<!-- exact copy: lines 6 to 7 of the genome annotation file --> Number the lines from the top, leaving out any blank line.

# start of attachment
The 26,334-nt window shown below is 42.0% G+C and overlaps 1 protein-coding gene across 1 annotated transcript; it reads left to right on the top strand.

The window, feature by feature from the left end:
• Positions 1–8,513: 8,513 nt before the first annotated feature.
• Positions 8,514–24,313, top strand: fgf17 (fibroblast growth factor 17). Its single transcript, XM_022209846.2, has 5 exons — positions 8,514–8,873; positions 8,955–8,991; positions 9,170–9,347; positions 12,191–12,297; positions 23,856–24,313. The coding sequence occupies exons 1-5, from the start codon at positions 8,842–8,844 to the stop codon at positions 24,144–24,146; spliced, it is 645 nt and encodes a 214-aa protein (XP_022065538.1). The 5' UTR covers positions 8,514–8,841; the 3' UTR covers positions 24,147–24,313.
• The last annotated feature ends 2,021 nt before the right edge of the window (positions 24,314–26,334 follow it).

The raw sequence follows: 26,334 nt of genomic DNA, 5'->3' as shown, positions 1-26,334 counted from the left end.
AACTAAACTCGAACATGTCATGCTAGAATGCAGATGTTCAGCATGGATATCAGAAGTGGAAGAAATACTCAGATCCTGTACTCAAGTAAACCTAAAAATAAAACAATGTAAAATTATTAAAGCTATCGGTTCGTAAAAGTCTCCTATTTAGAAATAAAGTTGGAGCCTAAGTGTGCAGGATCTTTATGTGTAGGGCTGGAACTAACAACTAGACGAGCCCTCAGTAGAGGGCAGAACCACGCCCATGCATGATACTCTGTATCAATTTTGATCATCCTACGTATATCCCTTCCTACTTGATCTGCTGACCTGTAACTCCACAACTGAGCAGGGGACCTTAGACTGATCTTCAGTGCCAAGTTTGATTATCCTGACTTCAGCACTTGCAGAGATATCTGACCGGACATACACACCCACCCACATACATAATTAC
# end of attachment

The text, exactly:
The raw sequence follows: 26,334 nt of genomic DNA, 5'->3' as shown, positions 1-26,334 counted from the left end.
AACTAAACTCGAACATGTCATGCTAGAATGCAGATGTTCAGCATGGATATCAGAAGTGGAAGAAATACTCAGATCCTGTACTCAAGTAAACCTAAAAATAAAACAATGTAAAATTATTAAAGCTATCGGTTCGTAAAAGTCTCCTATTTAGAAATAAAGTTGGAGCCTAAGTGTGCAGGATCTTTATGTGTAGGGCTGGAACTAACAACTAGACGAGCCCTCAGTAGAGGGCAGAACCACGCCCATGCATGATACTCTGTATCAATTTTGATCATCCTACGTATATCCCTTCCTACTTGATCTGCTGACCTGTAACTCCACAACTGAGCAGGGGACCTTAGACTGATCTTCAGTGCCAAGTTTGATTATCCTGACTTCAGCACTTGCAGAGATATCTGACCGGACATACACACCCACCCACATACATAATTAC